Sex ratio at birth in Croatia: update

Dario Pavić

Abstract


There is strong evidence that the sex ratio at birth is partially determined by environmental



and social factors. The modern change in those factors serves as an explanation for the



secular decline in sex ratio at birth in most of the industrialized countries. This article is the



reexamination of the results from my previous communication in which no trend in sex ratio



at birth was established for the Croatian data from 1946 to 2007. The data for the years



2008 to 2011 were added, which didn’t result with the detection of a significant change in sex



ratio at birth by the regression analysis or by the Box-Jenkins time series analysis. Although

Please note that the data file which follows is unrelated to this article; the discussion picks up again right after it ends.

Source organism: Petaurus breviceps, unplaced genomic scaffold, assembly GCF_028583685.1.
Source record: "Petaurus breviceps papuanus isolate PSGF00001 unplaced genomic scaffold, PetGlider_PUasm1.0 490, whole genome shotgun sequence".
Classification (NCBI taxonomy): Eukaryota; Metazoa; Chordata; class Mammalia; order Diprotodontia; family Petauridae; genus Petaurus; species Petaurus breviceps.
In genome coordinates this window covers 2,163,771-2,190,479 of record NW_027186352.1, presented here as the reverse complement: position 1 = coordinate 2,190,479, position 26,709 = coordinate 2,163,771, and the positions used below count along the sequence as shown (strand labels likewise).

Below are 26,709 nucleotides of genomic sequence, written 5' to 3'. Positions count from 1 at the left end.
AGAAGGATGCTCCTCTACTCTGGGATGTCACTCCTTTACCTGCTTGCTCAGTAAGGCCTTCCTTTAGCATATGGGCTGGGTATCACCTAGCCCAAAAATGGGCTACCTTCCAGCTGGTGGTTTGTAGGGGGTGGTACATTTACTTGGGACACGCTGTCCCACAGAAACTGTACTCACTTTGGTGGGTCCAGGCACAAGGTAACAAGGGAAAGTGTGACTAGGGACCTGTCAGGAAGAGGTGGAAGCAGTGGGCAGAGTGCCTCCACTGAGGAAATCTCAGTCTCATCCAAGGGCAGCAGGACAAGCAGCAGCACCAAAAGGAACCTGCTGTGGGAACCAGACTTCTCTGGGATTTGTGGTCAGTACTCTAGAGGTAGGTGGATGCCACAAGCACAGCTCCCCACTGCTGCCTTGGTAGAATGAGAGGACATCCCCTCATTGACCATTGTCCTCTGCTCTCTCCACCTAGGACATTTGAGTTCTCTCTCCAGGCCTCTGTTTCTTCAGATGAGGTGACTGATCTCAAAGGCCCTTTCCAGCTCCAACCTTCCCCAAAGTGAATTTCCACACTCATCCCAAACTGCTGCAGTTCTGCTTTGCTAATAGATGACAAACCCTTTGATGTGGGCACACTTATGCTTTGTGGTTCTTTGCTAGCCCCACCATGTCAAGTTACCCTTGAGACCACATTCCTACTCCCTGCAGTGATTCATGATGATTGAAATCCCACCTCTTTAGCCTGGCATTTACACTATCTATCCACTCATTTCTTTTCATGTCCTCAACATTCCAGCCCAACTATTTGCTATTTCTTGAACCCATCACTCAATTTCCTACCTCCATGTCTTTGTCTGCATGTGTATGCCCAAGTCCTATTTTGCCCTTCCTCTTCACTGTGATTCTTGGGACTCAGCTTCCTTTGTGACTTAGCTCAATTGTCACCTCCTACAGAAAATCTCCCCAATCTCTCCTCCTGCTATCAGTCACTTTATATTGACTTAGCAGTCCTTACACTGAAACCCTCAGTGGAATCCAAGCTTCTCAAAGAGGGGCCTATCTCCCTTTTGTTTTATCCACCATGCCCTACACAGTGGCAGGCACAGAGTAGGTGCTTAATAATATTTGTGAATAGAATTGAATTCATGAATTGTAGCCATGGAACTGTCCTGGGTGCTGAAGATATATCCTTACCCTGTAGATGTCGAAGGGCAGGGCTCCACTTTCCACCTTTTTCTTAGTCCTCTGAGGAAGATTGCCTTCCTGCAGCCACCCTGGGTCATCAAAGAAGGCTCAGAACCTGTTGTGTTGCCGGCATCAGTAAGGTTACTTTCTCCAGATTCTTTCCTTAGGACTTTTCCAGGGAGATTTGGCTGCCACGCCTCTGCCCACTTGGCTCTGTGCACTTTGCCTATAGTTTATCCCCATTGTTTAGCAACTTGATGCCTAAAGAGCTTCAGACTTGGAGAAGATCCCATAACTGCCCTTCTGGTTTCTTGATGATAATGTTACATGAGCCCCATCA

the numerous factors associated with the decline in sex ratio at birth did occur during the



studied period (e.g. increased exposure to the environmental pollution through food, air and



water, the rise of the obesity and diabetes incidence, the economic crisis etc.), it appears



that none of them made the measurable impact on sex ratio at birth. Also, the possible



marginally significant decline in sex ratio at birth could be the result of a high sex ratio at



birth immediately after the World War II. The results of this study caution against rapid



generalization of the factors found to influence the sex ratio at birth in the epidemiological



and clinical studies on the population level data.

Keywords*


sex ratio, Croatia, time series, regression,

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